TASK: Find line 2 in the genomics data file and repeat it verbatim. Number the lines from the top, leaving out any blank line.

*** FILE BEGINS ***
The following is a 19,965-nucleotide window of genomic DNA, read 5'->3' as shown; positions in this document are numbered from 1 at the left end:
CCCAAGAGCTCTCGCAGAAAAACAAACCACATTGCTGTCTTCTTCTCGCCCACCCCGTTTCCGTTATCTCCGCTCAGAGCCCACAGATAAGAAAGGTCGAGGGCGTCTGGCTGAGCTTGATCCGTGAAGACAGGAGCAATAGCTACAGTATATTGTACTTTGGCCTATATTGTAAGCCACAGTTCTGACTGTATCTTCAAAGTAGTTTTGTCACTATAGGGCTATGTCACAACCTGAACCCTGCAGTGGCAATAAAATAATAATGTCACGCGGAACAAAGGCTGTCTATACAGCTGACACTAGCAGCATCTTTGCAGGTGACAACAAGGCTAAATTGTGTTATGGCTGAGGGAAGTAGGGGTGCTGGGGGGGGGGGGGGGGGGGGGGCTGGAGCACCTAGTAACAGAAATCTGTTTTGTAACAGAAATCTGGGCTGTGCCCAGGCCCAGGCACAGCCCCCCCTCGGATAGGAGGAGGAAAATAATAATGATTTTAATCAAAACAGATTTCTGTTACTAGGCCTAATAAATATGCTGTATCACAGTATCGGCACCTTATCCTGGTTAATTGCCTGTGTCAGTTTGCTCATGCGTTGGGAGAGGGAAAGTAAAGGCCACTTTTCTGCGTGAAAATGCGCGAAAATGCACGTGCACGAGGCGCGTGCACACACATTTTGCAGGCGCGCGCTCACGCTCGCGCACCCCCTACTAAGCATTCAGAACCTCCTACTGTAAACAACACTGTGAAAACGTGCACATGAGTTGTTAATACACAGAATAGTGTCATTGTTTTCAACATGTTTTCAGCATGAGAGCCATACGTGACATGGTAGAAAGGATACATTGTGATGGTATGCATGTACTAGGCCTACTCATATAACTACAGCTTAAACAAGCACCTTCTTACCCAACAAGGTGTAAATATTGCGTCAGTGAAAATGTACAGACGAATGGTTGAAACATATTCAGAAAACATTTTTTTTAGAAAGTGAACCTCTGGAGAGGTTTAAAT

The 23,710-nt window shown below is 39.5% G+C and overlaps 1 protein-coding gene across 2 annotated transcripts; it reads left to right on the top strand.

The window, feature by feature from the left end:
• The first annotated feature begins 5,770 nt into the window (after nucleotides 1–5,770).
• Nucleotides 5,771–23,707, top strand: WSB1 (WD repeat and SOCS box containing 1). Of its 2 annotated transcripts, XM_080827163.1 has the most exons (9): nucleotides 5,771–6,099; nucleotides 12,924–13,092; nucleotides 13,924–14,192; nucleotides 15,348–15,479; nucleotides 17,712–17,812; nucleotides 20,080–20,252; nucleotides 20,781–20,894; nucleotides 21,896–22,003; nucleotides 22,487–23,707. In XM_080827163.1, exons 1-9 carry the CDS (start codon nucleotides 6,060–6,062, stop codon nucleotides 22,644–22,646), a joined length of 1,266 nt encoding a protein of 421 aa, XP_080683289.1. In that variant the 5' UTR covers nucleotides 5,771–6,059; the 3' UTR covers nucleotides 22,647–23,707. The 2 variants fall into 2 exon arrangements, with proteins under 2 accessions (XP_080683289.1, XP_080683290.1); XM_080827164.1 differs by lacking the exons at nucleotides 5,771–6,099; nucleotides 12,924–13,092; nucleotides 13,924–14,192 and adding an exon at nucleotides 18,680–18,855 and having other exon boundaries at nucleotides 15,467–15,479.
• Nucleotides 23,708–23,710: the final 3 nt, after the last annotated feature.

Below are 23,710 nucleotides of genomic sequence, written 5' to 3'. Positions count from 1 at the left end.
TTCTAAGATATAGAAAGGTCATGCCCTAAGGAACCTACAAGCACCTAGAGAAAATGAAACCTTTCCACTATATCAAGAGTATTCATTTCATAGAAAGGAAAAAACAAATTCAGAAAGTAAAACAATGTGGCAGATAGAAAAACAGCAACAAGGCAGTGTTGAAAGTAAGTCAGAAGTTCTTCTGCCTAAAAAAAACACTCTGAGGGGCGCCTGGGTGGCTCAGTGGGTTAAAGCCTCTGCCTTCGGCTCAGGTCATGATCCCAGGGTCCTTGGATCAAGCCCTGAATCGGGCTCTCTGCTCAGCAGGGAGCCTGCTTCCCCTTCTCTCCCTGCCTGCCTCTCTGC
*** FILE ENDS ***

CCCAAGAGCTCTCGCAGAAAAACAAACCACATTGCTGTCTTCTTCTCGCCCACCCCGTTTCCGTTATCTCCGCTCAGAGCCCACAGATAAGAAAGGTCGAGGGCGTCTGGCTGAGCTTGATCCGTGAAGACAGGAGCAATAGCTACAGTATATTGTACTTTGGCCTATATTGTAAGCCACAGTTCTGACTGTATCTTCAAAGTAGTTTTGTCACTATAGGGCTATGTCACAACCTGAACCCTGCAGTGGCAATAAAATAATAATGTCACGCGGAACAAAGGCTGTCTATACAGCTGACACTAGCAGCATCTTTGCAGGTGACAACAAGGCTAAATTGTGTTATGGCTGAGGGAAGTAGGGGTGCTGGGGGGGGGGGGGGGGGGGGGGCTGGAGCACCTAGTAACAGAAATCTGTTTTGTAACAGAAATCTGGGCTGTGCCCAGGCCCAGGCACAGCCCCCCCTCGGATAGGAGGAGGAAAATAATAATGATTTTAATCAAAACAGATTTCTGTTACTAGGCCTAATAAATATGCTGTATCACAGTATCGGCACCTTATCCTGGTTAATTGCCTGTGTCAGTTTGCTCATGCGTTGGGAGAGGGAAAGTAAAGGCCACTTTTCTGCGTGAAAATGCGCGAAAATGCACGTGCACGAGGCGCGTGCACACACATTTTGCAGGCGCGCGCTCACGCTCGCGCACCCCCTACTAAGCATTCAGAACCTCCTACTGTAAACAACACTGTGAAAACGTGCACATGAGTTGTTAATACACAGAATAGTGTCATTGTTTTCAACATGTTTTCAGCATGAGAGCCATACGTGACATGGTAGAAAGGATACATTGTGATGGTATGCATGTACTAGGCCTACTCATATAACTACAGCTTAAACAAGCACCTTCTTACCCAACAAGGTGTAAATATTGCGTCAGTGAAAATGTACAGACGAATGGTTGAAACATATTCAGAAAACATTTTTTTTAGAAAGTGAACCTCTGGAGAGGTTTAAAT